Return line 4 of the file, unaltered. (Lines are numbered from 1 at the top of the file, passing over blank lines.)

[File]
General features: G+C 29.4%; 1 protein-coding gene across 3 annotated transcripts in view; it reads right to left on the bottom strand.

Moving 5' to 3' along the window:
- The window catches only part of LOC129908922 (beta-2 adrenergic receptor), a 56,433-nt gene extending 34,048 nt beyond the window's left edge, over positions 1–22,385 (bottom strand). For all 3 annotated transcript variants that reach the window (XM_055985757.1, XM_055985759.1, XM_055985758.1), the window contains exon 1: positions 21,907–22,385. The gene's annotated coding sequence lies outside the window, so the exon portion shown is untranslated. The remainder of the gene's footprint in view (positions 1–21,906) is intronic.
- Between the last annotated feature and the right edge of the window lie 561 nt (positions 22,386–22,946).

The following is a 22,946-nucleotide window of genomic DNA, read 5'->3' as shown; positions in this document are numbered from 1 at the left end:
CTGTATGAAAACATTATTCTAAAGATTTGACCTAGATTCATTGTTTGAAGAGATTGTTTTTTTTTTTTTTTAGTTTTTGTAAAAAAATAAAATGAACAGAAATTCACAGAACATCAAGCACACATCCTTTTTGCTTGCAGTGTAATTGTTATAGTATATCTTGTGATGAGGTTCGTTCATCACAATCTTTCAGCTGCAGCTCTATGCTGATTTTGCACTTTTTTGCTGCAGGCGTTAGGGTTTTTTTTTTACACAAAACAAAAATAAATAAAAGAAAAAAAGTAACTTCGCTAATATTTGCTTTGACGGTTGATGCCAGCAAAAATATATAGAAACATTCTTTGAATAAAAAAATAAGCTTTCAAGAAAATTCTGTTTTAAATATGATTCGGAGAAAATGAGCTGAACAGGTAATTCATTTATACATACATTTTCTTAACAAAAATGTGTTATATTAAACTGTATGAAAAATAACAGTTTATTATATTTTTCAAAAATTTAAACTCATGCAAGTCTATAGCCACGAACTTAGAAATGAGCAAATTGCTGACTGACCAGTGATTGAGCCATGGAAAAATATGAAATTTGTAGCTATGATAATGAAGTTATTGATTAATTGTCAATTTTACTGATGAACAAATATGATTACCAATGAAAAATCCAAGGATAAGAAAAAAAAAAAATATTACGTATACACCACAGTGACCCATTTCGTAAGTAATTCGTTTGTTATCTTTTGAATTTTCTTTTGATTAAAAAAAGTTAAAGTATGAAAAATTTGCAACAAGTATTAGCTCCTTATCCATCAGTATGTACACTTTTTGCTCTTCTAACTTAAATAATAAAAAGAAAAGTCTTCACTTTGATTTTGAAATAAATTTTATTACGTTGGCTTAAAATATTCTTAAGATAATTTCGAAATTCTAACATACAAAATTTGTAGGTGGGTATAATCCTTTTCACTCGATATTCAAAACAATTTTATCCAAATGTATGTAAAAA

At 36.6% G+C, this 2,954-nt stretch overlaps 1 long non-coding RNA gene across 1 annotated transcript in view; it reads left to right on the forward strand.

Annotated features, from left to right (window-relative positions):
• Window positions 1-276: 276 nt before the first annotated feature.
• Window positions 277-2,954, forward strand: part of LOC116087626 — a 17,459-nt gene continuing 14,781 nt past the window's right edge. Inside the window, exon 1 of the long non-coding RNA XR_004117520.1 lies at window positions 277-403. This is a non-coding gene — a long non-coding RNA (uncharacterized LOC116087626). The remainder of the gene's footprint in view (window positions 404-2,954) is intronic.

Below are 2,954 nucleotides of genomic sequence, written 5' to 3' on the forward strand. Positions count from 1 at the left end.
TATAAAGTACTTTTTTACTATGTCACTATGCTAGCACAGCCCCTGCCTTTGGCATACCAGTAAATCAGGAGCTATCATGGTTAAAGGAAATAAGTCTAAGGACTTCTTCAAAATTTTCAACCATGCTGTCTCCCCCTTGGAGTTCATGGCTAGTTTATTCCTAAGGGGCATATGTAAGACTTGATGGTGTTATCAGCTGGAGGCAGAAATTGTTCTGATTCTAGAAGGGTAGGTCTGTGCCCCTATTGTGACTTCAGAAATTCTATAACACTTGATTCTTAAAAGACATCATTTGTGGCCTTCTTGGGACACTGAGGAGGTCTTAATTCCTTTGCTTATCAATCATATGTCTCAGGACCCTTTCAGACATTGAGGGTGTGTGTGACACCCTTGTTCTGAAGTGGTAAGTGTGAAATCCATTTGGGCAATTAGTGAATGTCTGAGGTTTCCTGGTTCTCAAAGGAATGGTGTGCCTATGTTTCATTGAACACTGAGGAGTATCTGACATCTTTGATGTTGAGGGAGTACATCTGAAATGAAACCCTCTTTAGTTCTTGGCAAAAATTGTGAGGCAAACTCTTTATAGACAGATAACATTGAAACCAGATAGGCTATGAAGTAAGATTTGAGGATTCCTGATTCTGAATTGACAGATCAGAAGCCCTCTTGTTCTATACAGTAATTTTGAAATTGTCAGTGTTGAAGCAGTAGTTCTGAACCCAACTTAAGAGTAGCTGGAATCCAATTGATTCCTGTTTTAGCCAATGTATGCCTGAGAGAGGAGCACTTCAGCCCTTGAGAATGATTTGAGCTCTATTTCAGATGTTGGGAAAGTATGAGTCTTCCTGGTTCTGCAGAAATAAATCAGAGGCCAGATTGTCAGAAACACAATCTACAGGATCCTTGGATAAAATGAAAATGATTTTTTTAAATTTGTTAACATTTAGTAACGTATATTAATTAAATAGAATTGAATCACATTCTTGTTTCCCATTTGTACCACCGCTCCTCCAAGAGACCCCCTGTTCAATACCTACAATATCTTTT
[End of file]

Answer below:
- Between the last annotated feature and the right edge of the window lie 561 nt (positions 22,386–22,946).